Mining group Xstrata reinstated dividends on Monday, reflecting confidence about commodities demand and its finances after posting an expected 41 percent fall in 2009 profit reflecting weaker metals prices.

The head of the acquisitive company also told Reuters he had not discussed a possible merger with its biggest shareholder, commodities trader Glencore , but said such a tie-up could create value.

Analysts said the decision to restart dividends after suspending them during the downturn to save cash was a surprise and helped push the shares higher.

The group's decision to reinstate the dividend is evidence of the board's increasing confidence of the business outlook, Liberium Capital said in a note, repeating a buy rating.

We continue to think Xstrata looks cheap at 10.6 times (forecast earnings for 2010) even on a bearish copper price assumption of $2.50/lb in 2010.

Xstrata shares gained 1.4 percent to 963 pence by 1335 GMT (8:35 a.m. EST), outpacing a 0.2 percent increase in the UK mining index <.FTNMX1770>. They have shed 23 percent since hitting a peak on January 8.

The shares were the fourth-biggest gainer in the blue chip FTSE 100 index <.FTSE> last year, rising 209 percent, and outperformed the UK mining index by 50 percent.

Xstrata, the world's biggest exporter of thermal coal used in power plants, will pay a final dividend of 8 cents per share and planned to resume a progressive dividend policy, Chief Financial Officer Trevor Reid told Reuters.

With this large capital commitment coming down the pipe we didn't want to be slaves to an overly high level of dividends, so we started it an appropriate level and we'll seek to grow it from here, he said.

Xstrata, the first major diversified miner to post earnings this season, said Asia would be the main driver of metals demand as the pace of recovery in rich nations was uncertain.

Robust economic growth and demand for commodities from industrializing nations is likely to continue, Chief Executive Mick Davis said in a statement. The medium-term outlook for commodity demand remains very promising.

Analysts will eye the outlooks of rivals BHP Billiton and Rio Tinto when they report on Wednesday and Thursday respectively.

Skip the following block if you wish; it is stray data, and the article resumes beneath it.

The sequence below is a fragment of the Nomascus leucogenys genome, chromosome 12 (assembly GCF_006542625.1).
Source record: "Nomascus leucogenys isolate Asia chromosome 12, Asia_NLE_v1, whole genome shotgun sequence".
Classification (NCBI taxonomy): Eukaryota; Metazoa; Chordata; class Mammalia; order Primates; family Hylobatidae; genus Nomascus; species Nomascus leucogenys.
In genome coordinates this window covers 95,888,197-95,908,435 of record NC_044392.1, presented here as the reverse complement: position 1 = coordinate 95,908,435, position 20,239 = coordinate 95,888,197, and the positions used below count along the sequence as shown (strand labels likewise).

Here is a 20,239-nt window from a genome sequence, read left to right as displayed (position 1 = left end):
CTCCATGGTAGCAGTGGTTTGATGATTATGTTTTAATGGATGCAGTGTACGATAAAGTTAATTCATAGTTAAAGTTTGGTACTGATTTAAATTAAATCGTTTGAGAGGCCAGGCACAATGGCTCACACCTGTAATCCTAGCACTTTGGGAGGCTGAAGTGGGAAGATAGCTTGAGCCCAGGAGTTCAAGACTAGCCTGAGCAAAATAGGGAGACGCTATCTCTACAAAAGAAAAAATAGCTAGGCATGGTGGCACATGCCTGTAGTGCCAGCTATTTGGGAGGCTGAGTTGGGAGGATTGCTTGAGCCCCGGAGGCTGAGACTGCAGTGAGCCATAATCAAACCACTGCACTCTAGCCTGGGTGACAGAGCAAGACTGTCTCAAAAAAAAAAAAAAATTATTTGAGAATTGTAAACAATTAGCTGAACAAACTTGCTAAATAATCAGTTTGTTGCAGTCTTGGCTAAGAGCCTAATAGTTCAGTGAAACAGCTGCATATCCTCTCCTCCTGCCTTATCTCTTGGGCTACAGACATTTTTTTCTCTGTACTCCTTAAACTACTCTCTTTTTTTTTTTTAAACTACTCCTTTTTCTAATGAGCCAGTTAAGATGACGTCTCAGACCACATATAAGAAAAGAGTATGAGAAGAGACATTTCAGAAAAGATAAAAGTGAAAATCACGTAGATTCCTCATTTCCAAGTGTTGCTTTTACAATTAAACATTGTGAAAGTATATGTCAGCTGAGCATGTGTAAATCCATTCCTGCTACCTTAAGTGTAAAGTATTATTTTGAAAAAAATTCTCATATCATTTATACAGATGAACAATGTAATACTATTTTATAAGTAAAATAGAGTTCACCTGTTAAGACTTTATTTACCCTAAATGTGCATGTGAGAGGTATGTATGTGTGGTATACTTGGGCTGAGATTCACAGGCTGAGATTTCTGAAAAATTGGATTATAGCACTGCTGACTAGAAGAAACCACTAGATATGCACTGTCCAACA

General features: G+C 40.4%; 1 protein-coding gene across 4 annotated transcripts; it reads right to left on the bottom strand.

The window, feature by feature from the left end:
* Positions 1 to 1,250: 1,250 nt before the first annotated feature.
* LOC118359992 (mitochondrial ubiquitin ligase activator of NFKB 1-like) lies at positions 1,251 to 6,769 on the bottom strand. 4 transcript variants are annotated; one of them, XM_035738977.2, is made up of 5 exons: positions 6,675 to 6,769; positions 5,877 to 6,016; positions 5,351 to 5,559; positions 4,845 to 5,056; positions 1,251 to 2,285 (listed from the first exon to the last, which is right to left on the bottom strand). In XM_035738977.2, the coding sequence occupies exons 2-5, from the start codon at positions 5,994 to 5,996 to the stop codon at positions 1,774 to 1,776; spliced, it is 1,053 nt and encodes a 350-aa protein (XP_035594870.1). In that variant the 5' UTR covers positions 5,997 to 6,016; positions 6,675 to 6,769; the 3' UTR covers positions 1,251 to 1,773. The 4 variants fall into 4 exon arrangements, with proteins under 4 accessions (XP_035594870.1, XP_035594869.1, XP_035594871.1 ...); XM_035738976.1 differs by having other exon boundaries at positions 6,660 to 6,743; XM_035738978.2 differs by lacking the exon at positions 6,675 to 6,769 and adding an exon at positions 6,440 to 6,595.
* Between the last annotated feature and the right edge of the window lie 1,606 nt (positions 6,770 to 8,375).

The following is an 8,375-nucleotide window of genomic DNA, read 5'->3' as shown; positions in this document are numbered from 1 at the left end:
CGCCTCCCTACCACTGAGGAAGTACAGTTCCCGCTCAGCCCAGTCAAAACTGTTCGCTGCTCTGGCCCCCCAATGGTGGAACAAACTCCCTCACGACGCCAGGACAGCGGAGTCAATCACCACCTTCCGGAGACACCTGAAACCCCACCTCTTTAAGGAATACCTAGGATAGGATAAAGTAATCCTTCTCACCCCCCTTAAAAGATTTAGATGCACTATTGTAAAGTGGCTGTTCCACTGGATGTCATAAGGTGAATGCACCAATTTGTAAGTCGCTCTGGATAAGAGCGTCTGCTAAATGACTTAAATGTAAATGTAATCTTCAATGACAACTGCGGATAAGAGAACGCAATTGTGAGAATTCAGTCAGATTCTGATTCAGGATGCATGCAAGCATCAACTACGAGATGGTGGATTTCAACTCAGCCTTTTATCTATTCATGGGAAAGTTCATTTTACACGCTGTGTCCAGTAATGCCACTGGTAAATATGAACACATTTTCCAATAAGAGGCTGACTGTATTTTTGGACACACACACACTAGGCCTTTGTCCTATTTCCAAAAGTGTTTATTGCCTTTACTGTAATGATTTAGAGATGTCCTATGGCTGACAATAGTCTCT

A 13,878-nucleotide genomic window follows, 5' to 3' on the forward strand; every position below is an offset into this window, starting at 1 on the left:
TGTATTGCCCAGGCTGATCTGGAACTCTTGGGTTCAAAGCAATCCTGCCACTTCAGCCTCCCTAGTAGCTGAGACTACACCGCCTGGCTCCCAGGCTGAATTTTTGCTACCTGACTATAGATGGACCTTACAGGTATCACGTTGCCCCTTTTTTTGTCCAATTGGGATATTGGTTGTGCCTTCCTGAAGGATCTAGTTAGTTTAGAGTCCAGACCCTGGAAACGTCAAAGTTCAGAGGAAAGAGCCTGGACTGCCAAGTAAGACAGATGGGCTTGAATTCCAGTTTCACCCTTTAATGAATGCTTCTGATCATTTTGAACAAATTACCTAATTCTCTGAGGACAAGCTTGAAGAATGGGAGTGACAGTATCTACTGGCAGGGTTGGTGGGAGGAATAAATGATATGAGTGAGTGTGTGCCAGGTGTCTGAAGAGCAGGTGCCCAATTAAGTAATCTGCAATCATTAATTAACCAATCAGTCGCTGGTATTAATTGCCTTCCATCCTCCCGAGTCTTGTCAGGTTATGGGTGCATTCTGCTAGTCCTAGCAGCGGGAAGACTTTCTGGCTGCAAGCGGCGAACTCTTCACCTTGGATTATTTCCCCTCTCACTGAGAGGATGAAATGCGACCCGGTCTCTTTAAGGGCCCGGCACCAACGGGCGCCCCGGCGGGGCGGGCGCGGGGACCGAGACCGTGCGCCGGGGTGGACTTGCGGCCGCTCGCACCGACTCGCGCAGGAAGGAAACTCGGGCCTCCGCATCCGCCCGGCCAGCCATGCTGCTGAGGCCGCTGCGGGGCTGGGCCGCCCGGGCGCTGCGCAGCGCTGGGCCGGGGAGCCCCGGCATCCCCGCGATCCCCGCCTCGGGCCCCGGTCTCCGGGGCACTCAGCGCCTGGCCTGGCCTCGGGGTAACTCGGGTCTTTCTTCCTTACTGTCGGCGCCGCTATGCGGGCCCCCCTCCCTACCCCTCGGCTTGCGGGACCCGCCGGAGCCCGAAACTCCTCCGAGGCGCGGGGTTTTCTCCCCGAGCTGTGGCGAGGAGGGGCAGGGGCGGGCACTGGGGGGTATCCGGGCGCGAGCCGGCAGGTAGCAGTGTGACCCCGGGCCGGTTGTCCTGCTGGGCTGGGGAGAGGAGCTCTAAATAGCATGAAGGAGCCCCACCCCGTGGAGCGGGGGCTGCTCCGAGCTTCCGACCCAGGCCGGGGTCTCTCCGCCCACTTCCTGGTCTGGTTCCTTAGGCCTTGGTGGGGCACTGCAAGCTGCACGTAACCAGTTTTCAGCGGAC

The company's outlook is more positive than we have seen from a mining company in the last 18 months, said analyst Rebecca O'Dwyer at Investec Securities.


Attributable profit, excluding exceptional items and discontinued operations, fell to $2.77 billion last year from $4.70 billion in 2008, mainly due to weaker metals prices on 16 percent lower revenue of $23.5 billion.

This compared to a consensus profit forecast of $2.76 billion, according to 11 analysts on Thomson Reuters I/B/E/S.

Glencore, which owns 35 percent of Xstrata, said in December when it raised $2.2 billion there was potential for a listing and possible combination with another group.

Davis told Reuters he did not know what group Glencore was referring to since there had been no discussion about a possible merger. Clearly, when one puts together a great trading house and a great mining house, you have the potential for value creation, he said in an interview.

But there is a wealth of other issues that one would have to think about in looking at that sort of combination. But to start speculating about these type of things when there is nothing on the table doesn't make much sense.

Anglo-Swiss Xstrata has not decided whether to buy the rest of platinum producer Lonmin or sell its 25 percent stake, Davis added.

Xstrata said it delivered real cost savings of $501 million, representing a 5 percent fall in the operating cost base. The group, which last October dropped a merger plan with Anglo American , has said it is shifting its focus to organic growth from major takeovers.

Xstrata said it had over $8 billion in projects under construction and a further 10 worth $9 billion due to be approved in 2010. The mine expansions will cost $14 billion over the next three years, including $4.9 billion in 2010.

(Editing by Julie Crust and David Holmes)